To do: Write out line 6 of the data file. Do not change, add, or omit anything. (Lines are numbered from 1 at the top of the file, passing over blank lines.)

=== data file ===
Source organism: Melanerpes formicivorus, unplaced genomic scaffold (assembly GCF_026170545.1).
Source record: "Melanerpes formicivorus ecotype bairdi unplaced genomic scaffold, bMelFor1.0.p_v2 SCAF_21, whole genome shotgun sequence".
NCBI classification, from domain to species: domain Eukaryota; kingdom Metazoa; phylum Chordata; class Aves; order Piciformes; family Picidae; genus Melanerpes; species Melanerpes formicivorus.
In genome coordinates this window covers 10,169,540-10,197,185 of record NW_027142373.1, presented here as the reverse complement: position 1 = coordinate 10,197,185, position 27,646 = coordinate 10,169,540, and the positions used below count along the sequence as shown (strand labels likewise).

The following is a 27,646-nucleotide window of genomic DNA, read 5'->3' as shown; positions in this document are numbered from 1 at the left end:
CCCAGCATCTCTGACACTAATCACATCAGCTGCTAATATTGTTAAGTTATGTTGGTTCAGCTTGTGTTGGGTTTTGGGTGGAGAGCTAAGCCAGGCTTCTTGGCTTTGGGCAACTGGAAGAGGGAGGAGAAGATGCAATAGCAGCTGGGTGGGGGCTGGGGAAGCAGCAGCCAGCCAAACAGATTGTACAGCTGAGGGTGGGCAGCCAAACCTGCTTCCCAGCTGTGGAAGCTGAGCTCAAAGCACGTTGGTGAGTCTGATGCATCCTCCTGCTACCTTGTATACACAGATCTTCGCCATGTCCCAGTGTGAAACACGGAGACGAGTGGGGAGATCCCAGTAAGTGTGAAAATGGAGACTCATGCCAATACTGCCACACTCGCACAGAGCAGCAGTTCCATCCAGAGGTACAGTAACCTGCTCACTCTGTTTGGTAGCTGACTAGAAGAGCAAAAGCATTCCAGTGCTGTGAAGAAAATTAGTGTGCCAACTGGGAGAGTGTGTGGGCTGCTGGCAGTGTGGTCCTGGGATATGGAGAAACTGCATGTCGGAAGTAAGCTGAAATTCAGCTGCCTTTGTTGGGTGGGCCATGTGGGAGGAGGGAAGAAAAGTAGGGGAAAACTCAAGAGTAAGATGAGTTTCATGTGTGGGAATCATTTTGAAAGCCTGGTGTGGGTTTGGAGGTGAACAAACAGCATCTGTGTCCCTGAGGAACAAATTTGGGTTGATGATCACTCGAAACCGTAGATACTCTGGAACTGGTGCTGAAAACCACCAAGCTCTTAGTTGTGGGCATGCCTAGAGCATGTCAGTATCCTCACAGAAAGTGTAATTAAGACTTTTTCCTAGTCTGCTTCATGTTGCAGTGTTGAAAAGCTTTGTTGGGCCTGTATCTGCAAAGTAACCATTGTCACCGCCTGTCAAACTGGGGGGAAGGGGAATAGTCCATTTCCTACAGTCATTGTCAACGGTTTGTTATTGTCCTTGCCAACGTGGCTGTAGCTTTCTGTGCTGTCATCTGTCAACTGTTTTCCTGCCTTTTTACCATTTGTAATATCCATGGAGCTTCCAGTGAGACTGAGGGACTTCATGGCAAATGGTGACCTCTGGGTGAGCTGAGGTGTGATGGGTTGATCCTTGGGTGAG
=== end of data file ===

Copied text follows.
CCCAGCATCTCTGACACTAATCACATCAGCTGCTAATATTGTTAAGTTATGTTGGTTCAGCTTGTGTTGGGTTTTGGGTGGAGAGCTAAGCCAGGCTTCTTGGCTTTGGGCAACTGGAAGAGGGAGGAGAAGATGCAATAGCAGCTGGGTGGGGGCTGGGGAAGCAGCAGCCAGCCAAACAGATTGTACAGCTGAGGGTGGGCAGCCAAACCTGCTTCCCAGCTGTGGAAGCTGAGCTCAAAGCACGTTGGTGAGTCTGATGCATCCTCCTGCTACCTTGTATACACAGATCTTCGCCATGTCCCAGTGTGAAACACGGAGACGAGTGGGGAGATCCCAGTAAGTGTGAAAATGGAGACTCATGCCAATACTGCCACACTCGCACAGAGCAGCAGTTCCATCCAGAGGTACAGTAACCTGCTCACTCTGTTTGGTAGCTGACTAGAAGAGCAAAAGCATTCCAGTGCTGTGAAGAAAATTAGTGTGCCAACTGGGAGAGTGTGTGGGCTGCTGGCAGTGTGGTCCTGGGATATGGAGAAACTGCATGTCGGAAGTAAGCTGAAATTCAGCTGCCTTTGTTGGGTGGGCCATGTGGGAGGAGGGAAGAAAAGTAGGGGAAAACTCAAGAGTAAGATGAGTTTCATGTGTGGGAATCATTTTGAAAGCCTGGTGTGGGTTTGGAGGTGAACAAACAGCATCTGTGTCCCTGAGGAACAAATTTGGGTTGATGATCACTCGAAACCGTAGATACTCTGGAACTGGTGCTGAAAACCACCAAGCTCTTAGTTGTGGGCATGCCTAGAGCATGTCAGTATCCTCACAGAAAGTGTAATTAAGACTTTTTCCTAGTCTGCTTCATGTTGCAGTGTTGAAAAGCTTTGTTGGGCCTGTATCTGCAAAGTAACCATTGTCACCGCCTGTCAAACTGGGGGGAAGGGGAATAGTCCATTTCCTACAGTCATTGTCAACGGTTTGTTATTGTCCTTGCCAACGTGGCTGTAGCTTTCTGTGCTGTCATCTGTCAACTGTTTTCCTGCCTTTTTACCATTTGTAATATCCATGGAGCTTCCAGTGAGACTGAGGGACTTCATGGCAAATGGTGACCTCTGGGTGAGCTGAGGTGTGATGGGTTGATCCTTGGGTGAG